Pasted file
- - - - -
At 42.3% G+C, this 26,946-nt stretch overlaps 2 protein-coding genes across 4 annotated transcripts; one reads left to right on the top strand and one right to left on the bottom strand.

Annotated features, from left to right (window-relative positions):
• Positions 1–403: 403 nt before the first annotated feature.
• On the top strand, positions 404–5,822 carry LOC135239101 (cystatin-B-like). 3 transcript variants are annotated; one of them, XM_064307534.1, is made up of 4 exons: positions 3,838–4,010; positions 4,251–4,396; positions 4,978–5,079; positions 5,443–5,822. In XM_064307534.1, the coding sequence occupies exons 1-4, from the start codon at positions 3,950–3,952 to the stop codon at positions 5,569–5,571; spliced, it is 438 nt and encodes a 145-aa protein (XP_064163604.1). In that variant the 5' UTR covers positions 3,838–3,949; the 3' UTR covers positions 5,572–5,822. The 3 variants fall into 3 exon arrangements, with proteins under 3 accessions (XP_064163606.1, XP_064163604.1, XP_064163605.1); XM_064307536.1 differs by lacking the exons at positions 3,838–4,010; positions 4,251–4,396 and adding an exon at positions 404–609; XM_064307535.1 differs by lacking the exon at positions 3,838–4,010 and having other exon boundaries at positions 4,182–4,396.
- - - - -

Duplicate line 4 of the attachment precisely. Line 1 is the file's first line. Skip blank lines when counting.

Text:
• On the top strand, positions 404–5,822 carry LOC135239101 (cystatin-B-like). 3 transcript variants are annotated; one of them, XM_064307534.1, is made up of 4 exons: positions 3,838–4,010; positions 4,251–4,396; positions 4,978–5,079; positions 5,443–5,822. In XM_064307534.1, the coding sequence occupies exons 1-4, from the start codon at positions 3,950–3,952 to the stop codon at positions 5,569–5,571; spliced, it is 438 nt and encodes a 145-aa protein (XP_064163604.1). In that variant the 5' UTR covers positions 3,838–3,949; the 3' UTR covers positions 5,572–5,822. The 3 variants fall into 3 exon arrangements, with proteins under 3 accessions (XP_064163606.1, XP_064163604.1, XP_064163605.1); XM_064307536.1 differs by lacking the exons at positions 3,838–4,010; positions 4,251–4,396 and adding an exon at positions 404–609; XM_064307535.1 differs by lacking the exon at positions 3,838–4,010 and having other exon boundaries at positions 4,182–4,396.